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Wolfgang Amadeus Mozart (1756–1791)
Piano Concerto in B Flat Major, K. 450
Piano Concerto in F Major, K. 242 ‘Lodron’
Piano Concerto in E Flat Major, K. 365
The solo concerto had become, during the eighteenth century, an
important vehicle for composer-performers, a form of music that had developed from the
work of Johann Sebastian Bach, through his much admired sons Carl Philipp Emanuel and
Johann Christian, to provide a happy synthesis of solo and orchestral performance. Mozart
w rote his first numbered piano concertos, arrangements derived from other composers, in
1767, undertaking further arrangements from Johann Christian Bach a few years later. His
first attempt at writing a concerto, however, had been at the age of four or five,
described by a friend of the family as a smudge of notes, although, his father claimed,
very correctly composed. In Salzburg as an adolescent Mozart wrote half a dozen piano
concertos, the last of these for two pianos after his return from Paris. The remaining
seventeen piano concertos were written in Vienna, principally for his own use in the
subscription concerts that he organised there during the last decade of his life.
The second half of the eighteenth century also brought
considerable changes in keyboard instruments, as the harpsichord was gradually superseded
by the fortepiano or pianoforte, with its hammer action, an instrument capable of dynamic
nuances impossible on the older instrument, while the hammer-action clavichord from which
the piano developed had too little carrying power for public performance. The instruments
Mozart had in Vienna, by the best contemporary makers, had a lighter touch than the modern
piano, with action and leather-padded hammers that made greater delicacy of articulation
possible, among other differences. They seem well suited to Mozart’s own style of playing,
by comparison with which the later virtuosity of Beethoven seemed to some contemporaries
rough and harsh.
In February 1784 Mozart began to keep a list of his
compositions, the first entry in his catalogue the E
flat major Piano Concerto, K. 449, and the autograph carries the same date, 9
February. The Concerto in B flat, K. 450, is
entered as completed on 15 March and the Concerto in
D major, K. 451, under 22 March.
The B flat Concerto, K.450,
shares its opening theme between wind instruments and strings, the soloist capping the
orchestral exposition with a show of dexterity before proceeding to his own version of the
principal theme and a solo part that makes use of the widest range of the keyboard. There
is an E flat major slow movement which allows the soloist further opportunity for lyrical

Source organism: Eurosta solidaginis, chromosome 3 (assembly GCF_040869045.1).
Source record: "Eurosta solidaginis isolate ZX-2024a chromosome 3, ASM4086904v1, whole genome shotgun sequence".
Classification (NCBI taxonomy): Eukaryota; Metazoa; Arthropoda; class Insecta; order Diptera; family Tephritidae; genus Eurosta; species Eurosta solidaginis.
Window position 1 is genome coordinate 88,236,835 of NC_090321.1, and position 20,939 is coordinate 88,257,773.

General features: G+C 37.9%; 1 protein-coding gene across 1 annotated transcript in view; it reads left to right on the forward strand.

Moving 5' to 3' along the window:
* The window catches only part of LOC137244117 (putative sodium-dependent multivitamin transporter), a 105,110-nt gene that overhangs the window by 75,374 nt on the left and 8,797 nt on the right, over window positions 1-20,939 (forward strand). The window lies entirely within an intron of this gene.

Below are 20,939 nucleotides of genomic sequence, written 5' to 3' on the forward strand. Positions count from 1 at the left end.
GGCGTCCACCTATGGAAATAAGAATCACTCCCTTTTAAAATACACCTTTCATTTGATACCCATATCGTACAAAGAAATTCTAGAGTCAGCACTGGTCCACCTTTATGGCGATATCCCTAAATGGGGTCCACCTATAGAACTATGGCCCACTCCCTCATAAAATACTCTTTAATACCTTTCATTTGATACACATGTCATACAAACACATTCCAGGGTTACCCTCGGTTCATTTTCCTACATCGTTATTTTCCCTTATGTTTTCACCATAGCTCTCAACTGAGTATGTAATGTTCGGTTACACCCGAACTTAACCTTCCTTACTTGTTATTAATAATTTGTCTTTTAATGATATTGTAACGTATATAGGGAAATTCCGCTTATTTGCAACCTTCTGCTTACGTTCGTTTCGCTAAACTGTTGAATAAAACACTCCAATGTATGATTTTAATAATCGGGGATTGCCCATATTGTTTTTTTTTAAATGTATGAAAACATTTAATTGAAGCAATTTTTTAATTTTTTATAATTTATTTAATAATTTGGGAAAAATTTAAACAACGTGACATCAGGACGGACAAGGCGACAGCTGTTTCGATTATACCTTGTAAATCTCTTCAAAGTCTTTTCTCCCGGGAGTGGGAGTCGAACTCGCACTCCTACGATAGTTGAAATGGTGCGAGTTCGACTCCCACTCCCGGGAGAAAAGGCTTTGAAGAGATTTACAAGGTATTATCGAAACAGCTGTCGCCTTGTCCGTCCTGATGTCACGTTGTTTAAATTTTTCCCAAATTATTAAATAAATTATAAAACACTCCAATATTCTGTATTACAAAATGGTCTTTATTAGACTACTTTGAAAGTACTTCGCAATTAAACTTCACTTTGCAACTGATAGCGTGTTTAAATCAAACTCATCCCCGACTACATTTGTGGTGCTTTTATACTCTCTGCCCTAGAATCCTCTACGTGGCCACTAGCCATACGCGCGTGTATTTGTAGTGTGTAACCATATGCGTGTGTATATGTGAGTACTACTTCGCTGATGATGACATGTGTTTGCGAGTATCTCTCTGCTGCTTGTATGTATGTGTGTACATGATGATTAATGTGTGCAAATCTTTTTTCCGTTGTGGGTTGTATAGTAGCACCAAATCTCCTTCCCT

brilliance in variations on the theme, and a final rondo based on a cheerful principal
The Concerto in F, K. 242
The concerto is a work of considerable charm and even
brilliance, in spite of the relatively limited circumstances of its composition, intended
for three amateurs, rather than the very much more professional performers it had in
Augsburg and, we must suppose, in Mannheim. Mozart shows his genius, as other composers
have done, in writing within these restrictions of technique, reminding us, in the words
of Goethe, that in der Beschränkung zeight sich erst der Meister. There is an elegant
interplay between the three keyboard instruments and the work is scored, otherwise, for
the usual orchestra, with pairs of oboes and horns. The strings are muted in the slow
movement, and in the final rondo, in the speed of a minuet, the Countess and occasionally
her eider daughter are allowed to shine in solitary prominence.
The E flat double concerto,
K. 365 offers balanced and well-matched solo parts. There was no need to make
any concession to the undoubted abilities either of Nannerl Mozart or of Josephine von
Auernhammer, whatever view Mozart might have held of the physical attributes of the
latter. As usual the appearance of the soloists is delayed until after an orchestral
exposition, followed by the entry of the soloists on an E flat trill, after which they
take it in turns to announce the principal theme again and to proceed to music in which
they have the main share of themes to themselves.
The B flat slow movement touches on more sombre thoughts in a
brief excursion into C minor, but a mood of graceful serenity prevails over any lurking
sense of tragedy, for which the time had not yet come. The final rondo is introduced by
the orchestra with the principal theme, which is followed by the soloists with different
material. The re-appearance of the principal theme is followed by a section in C minor,
after which the second piano leads the way back to the main theme. Further developments
follow before the theme is re-introduced, ushering in a cadenza and the soloists’
repetition of the theme, before the concluding remarks of the orchestra.